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Somehow LEDs with a lower forward voltage than the source with a 100 Ω resistor tend to blow up every time the switch is turned on. How can I understand forward voltage better?

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  • \$\begingroup\$ It's unclear what you're asking. Could you elaborate on the problem? \$\endgroup\$
    – Hearth
    Commented Jan 31, 2023 at 3:59
  • \$\begingroup\$ LEDs, too, may breakdown biased in reverse (just reminding). \$\endgroup\$
    – greybeard
    Commented Jan 31, 2023 at 5:06

4 Answers 4

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It's not just forward voltage you need to know, you also need to know the rated current. From these, and the supply voltage you can calculate the resistance needed.

Example, you have an LED with a \$V_f\$ of 1.8 V, and a current rating of 20 mA. You are going to connect it to a 5 V supply. To find the resistor needed you have use Ohm's Law which tells us that resistance is voltage divided by current.

So we need to know how much voltage there will be across the resistor, this will be the supply voltage minus \$V_f\$, so 5 V - 1.8 V = 3.2 V.

Now you have the voltage and current, so the resistance needed to limit the current to 20 mA will be 3.2 V / 20 mA = 160 \$\Omega\$. If you had used a 100 \$\Omega\$ resistor the current would be 32 mA and the LED would probably have burned up. To be on the safe side you would go up to the next standard value resistor, 180 \$\Omega\$ and the current would be a little under 18 mA, leaving a little wiggle room.

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  • \$\begingroup\$ Apparently, the higher current is what's making the LED's in the simulator to blow up. I will consider applying this solution to the simulator. \$\endgroup\$ Commented Jan 31, 2023 at 5:29
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LEDs do not have a well specified 'forward voltage', only a range, that varies a bit with temperature, roughly as the logarithm of the current, and a lot from device to device. That means if we design to a 'voltage drop', perhaps we think we want 3.0 V across a white LED, then we will get huge variations in current, perhaps over orders of magnitude, taking us from dim to blown, as the device temperature varies, or we swap in one device for another.

LEDs do however have a well specified current, which will get rated brightness without overheating, or blowing up.

If we have as much or more voltage across a dropper resistor than we have across the LED, then it's possible to choose a resistor and drive voltage to give us a suitable current. The LED forward voltage variations will be swamped by the extra voltage across the resistor.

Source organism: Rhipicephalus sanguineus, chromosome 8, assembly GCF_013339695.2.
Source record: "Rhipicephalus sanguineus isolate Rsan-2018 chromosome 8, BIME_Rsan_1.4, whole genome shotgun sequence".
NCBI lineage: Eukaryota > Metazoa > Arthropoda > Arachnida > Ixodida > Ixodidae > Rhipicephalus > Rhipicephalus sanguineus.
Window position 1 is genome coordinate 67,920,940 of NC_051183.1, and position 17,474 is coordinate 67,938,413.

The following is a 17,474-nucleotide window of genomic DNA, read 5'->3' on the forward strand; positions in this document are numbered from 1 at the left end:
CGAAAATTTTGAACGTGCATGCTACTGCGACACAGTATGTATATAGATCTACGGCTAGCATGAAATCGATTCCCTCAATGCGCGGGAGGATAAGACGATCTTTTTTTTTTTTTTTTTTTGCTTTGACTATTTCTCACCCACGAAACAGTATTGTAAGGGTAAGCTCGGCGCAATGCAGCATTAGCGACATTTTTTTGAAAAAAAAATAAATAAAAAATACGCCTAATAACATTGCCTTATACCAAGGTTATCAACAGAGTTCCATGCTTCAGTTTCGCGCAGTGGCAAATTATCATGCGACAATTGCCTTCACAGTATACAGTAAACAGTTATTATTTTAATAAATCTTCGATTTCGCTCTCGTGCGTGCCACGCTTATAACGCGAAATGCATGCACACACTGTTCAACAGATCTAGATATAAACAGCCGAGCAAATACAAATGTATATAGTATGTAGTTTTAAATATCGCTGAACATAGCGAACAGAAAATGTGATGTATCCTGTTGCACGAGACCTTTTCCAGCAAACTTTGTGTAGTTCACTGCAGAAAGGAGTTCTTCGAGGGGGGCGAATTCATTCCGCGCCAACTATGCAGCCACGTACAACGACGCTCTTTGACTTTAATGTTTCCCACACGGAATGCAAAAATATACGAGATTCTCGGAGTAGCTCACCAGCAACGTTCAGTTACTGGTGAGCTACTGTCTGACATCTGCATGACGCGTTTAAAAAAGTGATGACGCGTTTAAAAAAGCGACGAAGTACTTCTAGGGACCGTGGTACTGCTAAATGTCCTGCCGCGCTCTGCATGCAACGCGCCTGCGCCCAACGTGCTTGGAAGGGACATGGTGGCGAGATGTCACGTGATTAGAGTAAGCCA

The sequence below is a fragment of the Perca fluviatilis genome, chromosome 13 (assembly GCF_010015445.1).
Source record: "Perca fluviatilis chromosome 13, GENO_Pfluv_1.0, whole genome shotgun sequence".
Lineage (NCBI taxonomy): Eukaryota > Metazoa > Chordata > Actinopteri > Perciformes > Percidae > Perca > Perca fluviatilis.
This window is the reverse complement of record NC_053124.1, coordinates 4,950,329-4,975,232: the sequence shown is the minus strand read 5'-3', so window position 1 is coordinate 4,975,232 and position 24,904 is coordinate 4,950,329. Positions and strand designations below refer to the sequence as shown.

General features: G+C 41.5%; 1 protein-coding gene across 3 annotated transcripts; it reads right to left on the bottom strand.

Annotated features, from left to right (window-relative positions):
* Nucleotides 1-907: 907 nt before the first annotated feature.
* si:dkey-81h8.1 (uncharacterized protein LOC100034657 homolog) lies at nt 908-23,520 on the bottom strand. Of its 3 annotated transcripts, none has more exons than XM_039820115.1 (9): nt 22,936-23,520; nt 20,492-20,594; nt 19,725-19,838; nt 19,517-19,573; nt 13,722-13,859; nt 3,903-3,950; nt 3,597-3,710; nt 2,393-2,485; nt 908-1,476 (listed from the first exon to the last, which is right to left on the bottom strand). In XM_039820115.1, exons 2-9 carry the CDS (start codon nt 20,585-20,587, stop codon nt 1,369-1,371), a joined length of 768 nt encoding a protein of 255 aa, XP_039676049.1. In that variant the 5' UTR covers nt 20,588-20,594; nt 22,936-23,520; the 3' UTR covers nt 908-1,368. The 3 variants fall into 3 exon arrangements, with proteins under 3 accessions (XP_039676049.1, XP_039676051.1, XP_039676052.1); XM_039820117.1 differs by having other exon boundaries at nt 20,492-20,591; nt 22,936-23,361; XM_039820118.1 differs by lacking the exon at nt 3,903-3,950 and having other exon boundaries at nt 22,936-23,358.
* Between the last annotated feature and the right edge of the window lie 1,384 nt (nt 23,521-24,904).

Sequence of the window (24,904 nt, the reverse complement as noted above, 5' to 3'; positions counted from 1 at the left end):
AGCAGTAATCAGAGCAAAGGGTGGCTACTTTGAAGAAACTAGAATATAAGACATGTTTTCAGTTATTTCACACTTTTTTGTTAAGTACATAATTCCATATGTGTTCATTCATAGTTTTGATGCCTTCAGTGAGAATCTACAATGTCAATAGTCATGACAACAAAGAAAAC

However, that's wasteful of voltage drop, and what we invariably do when we can is to current-drive LEDs. This is most efficient when done from a switch-mode constant current power supply.

It's best to think of 'LED forward voltage' as the voltage that happens to develop across a LED when driven by its rated current, which is the minimum output voltage a constant current LED driver should produce.

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  • \$\begingroup\$ Forward voltage is an approximation, but it does exist. \$\endgroup\$ Commented Jan 31, 2023 at 15:18
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The problem stems from assuming a current-limiting resistor value of 100 Ω instead of calculating the required value.

The following schematic will be of help.

enter image description here

Vs - Supply voltage

Vf - LED forward voltage

If - LED forward current

R Ω - Value of current-limiting resistor

Vr - Voltage drop across the resistor.

The resistance value is to be calculated.

Vs = Vr + Vf

Vr = Vs - Vf

Vr = If x R

R = Vr / If

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Heat sink!

If these are illumination LEDs, they may require a heat sink. Make sure that is dealt with.

Any lighting LED will fry if it's not appropriately heat sinked.

Don't guess at resistor value

Others have explained the math. If you can't be bothered to crunch the numbers, then start with about ten 100 ohm resistors in series with the LED and an ammeter. Bypass resistors one at a time until the LED gets bright and the ammeter shows an appropriate value for current.

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